In a nutshell, M-Theory is a variant/extension of string theory which models certain elementary particles not as point-like entities, but rather as ultra-super-tiny, tiny, tiny “strings” (not themselves made of ordinary matter), either open-ended or closed loops, that vibrate both in our customary and also in several curled-up spatial dimensions. The various dimensions, frequencies and superposed harmonics together determine the particles’ more familiar properties such as mass, charge, etc.  M-Theory extends the notion to attempt describing particle interactions and even spacetime itself in terms of “motions” or “stretchings” or “evolutions” of such strings through a higher-dimensional (to be precise, 26 dimensions in its most general conception) manifold.  Thus, a surface (or 2-D construct) results from a string vibrating in just one dimension while sweeping out a path in one other dimension.  Similarly, a 3-D construct arises from a string vibrating in one dimension that sweeps out a path in two, or one that vibrates in two dimensions that sweeps out a one-dimensional path.  It should not be difficult to see how the possibilities expand as the dimensionality grows.  With this flexibility in hand, it was/is thought (hoped, actually) that a suitable formulation could be found for describing particle (point-like) and gravitational (spacetime-like) interactions from within the same overarching framework.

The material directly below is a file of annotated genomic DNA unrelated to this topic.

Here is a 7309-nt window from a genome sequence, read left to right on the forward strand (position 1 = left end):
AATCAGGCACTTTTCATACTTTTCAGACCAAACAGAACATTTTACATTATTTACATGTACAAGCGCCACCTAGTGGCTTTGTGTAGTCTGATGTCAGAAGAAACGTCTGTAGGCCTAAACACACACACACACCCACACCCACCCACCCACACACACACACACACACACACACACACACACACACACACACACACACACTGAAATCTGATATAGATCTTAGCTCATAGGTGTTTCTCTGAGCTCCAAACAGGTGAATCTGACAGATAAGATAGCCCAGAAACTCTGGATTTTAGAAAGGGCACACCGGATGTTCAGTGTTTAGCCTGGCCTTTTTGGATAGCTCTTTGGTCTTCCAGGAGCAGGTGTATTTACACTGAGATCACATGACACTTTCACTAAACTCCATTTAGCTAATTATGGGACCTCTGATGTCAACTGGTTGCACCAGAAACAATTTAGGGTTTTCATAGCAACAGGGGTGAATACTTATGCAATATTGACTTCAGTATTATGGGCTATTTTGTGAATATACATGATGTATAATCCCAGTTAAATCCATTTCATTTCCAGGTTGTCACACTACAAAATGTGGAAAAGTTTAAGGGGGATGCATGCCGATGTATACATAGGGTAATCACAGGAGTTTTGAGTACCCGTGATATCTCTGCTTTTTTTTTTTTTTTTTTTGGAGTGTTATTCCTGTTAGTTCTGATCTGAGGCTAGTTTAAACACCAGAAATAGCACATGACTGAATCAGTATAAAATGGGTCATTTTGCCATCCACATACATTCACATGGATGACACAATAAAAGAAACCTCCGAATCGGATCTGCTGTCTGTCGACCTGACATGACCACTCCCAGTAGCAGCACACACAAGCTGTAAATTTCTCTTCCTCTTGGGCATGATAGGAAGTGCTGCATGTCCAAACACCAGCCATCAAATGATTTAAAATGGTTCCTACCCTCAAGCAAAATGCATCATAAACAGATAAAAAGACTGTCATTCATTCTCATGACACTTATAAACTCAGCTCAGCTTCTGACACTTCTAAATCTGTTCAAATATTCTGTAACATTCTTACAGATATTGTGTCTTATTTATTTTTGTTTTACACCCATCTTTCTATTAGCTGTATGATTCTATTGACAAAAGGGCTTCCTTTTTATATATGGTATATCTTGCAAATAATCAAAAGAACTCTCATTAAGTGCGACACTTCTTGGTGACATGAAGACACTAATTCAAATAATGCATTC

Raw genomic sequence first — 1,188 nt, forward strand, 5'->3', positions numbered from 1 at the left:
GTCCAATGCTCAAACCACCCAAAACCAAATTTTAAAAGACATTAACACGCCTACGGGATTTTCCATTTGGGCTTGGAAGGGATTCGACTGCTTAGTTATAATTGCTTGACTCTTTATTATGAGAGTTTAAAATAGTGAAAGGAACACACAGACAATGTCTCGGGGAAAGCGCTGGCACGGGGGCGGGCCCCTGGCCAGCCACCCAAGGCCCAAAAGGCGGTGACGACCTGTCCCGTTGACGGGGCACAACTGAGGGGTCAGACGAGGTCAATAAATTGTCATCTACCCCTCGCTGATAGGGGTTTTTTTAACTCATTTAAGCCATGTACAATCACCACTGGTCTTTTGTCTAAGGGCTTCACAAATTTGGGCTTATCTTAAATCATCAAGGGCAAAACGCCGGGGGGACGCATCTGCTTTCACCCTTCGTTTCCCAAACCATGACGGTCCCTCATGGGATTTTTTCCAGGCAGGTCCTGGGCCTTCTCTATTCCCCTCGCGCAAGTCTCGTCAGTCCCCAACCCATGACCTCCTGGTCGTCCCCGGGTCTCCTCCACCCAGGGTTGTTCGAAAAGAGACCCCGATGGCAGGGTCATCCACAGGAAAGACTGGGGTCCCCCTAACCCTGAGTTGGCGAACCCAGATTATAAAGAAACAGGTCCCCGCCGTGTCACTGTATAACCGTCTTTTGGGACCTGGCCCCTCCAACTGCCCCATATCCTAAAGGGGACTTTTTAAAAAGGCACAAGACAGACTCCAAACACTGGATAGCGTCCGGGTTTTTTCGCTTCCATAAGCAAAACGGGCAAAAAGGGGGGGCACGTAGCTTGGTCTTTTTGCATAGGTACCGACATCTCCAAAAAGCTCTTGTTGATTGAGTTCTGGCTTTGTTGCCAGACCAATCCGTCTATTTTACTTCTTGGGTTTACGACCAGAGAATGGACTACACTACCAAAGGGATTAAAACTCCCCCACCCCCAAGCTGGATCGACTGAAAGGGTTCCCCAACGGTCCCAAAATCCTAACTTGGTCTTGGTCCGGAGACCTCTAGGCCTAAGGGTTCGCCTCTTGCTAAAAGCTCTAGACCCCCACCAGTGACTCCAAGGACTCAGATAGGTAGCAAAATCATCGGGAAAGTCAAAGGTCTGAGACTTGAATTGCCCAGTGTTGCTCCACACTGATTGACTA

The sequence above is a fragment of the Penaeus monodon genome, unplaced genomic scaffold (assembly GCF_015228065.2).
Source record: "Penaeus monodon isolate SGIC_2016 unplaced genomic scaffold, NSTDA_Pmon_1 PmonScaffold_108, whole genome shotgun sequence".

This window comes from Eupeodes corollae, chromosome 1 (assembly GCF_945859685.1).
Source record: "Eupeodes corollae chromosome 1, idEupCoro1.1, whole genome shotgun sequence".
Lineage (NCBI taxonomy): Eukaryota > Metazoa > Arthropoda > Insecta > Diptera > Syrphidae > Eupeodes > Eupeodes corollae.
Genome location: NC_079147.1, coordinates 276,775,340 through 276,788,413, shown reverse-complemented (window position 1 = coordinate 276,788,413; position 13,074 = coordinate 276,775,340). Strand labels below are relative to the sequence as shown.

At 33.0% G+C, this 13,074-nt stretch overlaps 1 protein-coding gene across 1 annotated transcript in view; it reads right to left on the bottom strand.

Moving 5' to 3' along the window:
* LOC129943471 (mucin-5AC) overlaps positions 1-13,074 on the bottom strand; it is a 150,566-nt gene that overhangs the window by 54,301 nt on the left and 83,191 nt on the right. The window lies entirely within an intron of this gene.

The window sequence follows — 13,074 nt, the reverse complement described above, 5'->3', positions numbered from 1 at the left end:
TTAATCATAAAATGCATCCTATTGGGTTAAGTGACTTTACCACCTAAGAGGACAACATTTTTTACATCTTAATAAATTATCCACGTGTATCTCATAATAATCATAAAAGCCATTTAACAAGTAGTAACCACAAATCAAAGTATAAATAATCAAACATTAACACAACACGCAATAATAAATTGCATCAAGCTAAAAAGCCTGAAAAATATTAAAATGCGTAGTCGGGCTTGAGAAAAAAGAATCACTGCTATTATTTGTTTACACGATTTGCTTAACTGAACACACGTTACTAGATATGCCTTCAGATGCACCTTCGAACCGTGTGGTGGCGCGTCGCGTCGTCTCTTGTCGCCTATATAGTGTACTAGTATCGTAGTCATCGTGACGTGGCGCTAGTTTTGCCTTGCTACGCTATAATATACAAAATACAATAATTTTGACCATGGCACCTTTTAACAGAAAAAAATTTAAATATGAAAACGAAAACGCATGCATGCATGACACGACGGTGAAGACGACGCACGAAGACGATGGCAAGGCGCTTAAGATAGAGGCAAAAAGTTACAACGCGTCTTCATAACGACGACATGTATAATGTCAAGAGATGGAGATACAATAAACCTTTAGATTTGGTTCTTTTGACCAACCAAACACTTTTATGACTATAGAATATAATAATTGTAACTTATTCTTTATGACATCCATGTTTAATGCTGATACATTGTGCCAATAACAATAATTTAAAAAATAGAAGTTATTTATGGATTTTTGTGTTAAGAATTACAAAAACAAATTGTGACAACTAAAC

If that actually makes sense to you, dear reader, I’ve done a much better job than I could have hoped for.  If not, that’s okay too: as said, it’s highly abstract and the maths doesn’t port easily into everyday concepts.

String theory in all of its various guises is highly contentious.  It started as an attempt to fuse gravity with the three other forces (electromagnetism, strong and weak nuclear) into a single cohesive description.  So far, it has failed.  Detractors are not shy to point out that despite 30+ years’ sharp focus and effort by some of humanity’s best minds, string theory has yet to offer any new insights or fruitful research directions.  Hawking’s support notwithstanding, I’m fairly certain that string theory will become redundant just as soon as someone hits on the right perspective.  When that will happen is, of course, an open question.